2021 randomized clinical trials of varenicline versus cytosine produce different results.an
Smoking Cessation: 2021 randomized clinical trials of varenicline versus cytosine produce different results. The most recent study In Australia found varenicline superior, but cytisine was more effective in a March 2021 study in New Zealand (See below).
Courtney RJ, McRobbie H, Tutka P, et al. Effect of Cytisine vs Varenicline on Smoking Cessation: A Randomized Clinical Trial. JAMA. 2021;326(1):56-64.
Among 1452 participants who were randomized (mean [SD] age, 42.9 [12.7] years; 742 [51.1%] women), 1108 (76.3%) completed the trial. Verified 6-month continuous abstinence rates were 11.7% for the cytisine group and 13.3% for the varenicline group (risk difference, −1.62% [1-sided 97.5% CI, −5.02% to ∞]; P = .03 for noninferiority).
A March 2021 study in New Zealand found cytisine at least as effective as varenicline at supporting smoking abstinence in a New Zealand indigenous Māori population.
Walker N, et al. Cytisine versus varenicline for smoking cessation in New Zealand indigenous Māori: a randomized controlled trial. Addiction. 24 March 2021. https://onlinelibrary.wiley.com/doi/10.1111/add.15489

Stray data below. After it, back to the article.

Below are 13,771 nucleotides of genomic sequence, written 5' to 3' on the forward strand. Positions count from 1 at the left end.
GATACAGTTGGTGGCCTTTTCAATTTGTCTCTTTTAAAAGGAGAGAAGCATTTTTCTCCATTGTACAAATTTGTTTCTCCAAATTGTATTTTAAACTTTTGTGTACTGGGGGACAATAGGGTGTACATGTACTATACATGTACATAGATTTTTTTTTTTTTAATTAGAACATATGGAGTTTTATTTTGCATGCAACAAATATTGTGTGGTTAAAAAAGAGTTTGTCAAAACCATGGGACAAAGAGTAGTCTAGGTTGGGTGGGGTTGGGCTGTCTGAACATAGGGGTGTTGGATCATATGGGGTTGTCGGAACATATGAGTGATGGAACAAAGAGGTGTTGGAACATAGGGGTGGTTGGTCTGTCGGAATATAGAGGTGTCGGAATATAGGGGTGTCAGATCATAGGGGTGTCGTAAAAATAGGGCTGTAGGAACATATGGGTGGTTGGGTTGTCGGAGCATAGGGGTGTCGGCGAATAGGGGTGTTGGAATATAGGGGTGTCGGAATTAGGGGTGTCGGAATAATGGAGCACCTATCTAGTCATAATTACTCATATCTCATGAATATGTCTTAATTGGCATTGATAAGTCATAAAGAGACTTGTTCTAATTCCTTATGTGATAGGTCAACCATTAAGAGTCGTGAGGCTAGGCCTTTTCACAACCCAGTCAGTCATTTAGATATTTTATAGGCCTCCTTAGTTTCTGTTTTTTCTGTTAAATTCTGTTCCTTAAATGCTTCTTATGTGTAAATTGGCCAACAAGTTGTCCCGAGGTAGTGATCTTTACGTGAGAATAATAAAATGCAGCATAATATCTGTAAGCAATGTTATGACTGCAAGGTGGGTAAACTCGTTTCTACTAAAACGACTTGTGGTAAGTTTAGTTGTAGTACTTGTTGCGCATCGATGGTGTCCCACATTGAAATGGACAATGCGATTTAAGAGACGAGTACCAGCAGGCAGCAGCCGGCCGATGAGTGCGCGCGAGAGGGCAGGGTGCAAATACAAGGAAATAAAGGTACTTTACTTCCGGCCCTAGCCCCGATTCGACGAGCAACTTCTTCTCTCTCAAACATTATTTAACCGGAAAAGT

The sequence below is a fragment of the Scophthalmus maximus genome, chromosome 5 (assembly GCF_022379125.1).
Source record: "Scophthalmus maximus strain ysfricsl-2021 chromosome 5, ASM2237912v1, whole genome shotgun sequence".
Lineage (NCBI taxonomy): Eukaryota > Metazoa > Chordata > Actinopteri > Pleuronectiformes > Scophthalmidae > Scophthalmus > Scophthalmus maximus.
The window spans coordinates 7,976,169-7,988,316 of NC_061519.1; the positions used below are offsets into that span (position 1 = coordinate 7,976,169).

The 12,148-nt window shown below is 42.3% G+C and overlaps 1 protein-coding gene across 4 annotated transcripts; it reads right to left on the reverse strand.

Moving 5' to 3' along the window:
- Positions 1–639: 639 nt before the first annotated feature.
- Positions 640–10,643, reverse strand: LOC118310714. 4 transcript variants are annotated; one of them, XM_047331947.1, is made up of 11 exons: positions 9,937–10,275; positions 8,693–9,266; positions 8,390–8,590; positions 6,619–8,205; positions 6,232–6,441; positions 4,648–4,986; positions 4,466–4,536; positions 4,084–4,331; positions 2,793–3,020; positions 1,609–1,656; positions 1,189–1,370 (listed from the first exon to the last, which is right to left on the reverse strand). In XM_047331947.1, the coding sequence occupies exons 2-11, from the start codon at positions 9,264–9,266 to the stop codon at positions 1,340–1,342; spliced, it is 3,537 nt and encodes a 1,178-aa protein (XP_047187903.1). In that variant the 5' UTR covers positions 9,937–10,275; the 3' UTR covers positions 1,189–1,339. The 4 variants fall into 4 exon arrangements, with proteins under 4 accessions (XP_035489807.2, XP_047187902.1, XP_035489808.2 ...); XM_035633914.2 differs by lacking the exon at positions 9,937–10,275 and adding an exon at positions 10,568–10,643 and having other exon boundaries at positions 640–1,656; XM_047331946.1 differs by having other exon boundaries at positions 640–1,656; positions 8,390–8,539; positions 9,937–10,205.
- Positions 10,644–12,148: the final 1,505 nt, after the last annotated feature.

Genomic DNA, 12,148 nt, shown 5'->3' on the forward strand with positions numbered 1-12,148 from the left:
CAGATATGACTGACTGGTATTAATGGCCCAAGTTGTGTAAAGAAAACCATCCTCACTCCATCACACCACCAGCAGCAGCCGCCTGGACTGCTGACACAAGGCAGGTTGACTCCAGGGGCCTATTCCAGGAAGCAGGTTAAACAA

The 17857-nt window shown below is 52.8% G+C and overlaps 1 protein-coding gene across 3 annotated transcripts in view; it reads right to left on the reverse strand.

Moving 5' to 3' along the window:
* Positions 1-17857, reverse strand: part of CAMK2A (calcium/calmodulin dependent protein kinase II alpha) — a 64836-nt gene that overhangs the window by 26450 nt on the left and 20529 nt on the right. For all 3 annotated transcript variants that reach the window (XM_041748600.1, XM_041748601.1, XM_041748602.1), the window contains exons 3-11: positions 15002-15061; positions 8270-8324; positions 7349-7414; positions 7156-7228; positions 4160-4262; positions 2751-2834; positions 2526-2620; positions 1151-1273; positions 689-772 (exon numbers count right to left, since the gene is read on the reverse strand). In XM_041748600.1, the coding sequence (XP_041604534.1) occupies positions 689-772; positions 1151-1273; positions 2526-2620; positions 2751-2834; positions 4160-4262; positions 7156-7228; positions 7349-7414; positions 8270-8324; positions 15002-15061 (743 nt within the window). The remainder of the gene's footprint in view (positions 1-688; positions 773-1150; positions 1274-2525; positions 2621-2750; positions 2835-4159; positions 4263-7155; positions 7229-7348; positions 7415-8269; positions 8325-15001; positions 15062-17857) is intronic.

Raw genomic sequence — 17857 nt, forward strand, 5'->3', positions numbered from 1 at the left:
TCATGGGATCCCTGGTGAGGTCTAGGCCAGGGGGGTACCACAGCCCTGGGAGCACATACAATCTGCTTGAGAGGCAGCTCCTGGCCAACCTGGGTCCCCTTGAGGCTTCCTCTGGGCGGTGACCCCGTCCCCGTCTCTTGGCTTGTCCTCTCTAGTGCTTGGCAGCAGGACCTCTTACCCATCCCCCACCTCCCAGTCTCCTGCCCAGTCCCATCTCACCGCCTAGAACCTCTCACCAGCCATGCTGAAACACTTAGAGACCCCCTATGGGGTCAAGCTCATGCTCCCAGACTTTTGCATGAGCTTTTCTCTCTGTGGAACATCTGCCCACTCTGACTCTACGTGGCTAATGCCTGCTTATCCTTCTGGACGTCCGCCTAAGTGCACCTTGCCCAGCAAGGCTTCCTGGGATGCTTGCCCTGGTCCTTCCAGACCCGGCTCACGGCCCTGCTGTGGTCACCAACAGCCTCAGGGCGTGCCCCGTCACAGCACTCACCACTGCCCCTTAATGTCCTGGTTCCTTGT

One medical news reporter noted, “Extended dosing would be worth testing in a future study; the contrary results in the Maori trial might suggest that populations more accepting of “natural” products (cytisine is a plant alkaloid), would respond better to cytisine than to varenicline.
Some of these questions could be answered in an ongoing, placebo-controlled, phase III trial with a proprietary cytisine formulation called cytisinicline, in which the agent is given for up to 12 weeks.” (Gever J. in Medpage Today) https://www.medpagetoday.com/primarycare/smoking/93429